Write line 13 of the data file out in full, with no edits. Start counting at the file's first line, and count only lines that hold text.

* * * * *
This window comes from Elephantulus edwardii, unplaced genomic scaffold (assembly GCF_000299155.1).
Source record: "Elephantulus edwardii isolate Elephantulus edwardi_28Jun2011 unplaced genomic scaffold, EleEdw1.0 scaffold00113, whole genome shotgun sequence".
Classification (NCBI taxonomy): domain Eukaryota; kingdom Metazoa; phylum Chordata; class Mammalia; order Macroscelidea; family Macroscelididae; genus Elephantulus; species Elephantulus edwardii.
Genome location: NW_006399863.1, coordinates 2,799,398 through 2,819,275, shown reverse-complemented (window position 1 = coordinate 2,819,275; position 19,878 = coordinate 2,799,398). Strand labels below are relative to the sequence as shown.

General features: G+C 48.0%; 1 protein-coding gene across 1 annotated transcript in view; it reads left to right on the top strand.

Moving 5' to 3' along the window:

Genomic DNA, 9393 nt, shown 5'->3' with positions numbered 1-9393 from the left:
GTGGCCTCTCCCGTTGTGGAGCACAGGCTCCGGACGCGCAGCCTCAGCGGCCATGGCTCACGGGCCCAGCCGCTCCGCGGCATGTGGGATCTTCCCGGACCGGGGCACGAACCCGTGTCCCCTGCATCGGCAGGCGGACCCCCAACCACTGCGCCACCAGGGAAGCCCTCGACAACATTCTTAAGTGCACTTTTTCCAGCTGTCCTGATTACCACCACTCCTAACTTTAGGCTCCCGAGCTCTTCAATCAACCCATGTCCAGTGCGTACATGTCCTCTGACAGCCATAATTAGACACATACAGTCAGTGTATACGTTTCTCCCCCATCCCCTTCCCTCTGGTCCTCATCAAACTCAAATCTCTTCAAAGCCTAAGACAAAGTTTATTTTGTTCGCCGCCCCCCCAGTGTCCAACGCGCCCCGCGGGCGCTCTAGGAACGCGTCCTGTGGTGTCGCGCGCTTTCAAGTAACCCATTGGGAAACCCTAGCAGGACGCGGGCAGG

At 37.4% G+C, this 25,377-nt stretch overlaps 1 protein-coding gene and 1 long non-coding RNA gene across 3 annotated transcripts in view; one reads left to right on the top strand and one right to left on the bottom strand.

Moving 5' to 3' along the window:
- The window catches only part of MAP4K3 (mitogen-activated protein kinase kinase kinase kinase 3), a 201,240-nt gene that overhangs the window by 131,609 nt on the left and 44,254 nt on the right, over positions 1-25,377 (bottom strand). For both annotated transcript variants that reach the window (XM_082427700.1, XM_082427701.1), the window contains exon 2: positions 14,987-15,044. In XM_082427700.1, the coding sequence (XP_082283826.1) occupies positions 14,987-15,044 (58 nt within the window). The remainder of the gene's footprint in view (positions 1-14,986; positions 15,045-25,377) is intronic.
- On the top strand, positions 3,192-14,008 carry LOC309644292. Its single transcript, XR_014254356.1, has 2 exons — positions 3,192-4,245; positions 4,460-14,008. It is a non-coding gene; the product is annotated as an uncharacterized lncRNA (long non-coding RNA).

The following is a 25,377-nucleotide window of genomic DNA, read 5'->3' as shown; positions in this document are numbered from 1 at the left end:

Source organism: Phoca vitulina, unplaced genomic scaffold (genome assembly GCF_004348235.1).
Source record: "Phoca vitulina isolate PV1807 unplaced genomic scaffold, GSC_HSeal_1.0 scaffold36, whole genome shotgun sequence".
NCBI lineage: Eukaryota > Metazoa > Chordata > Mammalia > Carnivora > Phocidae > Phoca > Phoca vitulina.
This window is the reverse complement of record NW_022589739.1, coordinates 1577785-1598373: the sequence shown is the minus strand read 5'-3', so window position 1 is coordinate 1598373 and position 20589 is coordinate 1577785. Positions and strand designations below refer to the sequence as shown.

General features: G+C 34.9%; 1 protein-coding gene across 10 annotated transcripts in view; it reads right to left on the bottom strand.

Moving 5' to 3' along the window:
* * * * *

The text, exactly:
The following is a 25,377-nucleotide window of genomic DNA, read 5'->3' as shown; positions in this document are numbered from 1 at the left end: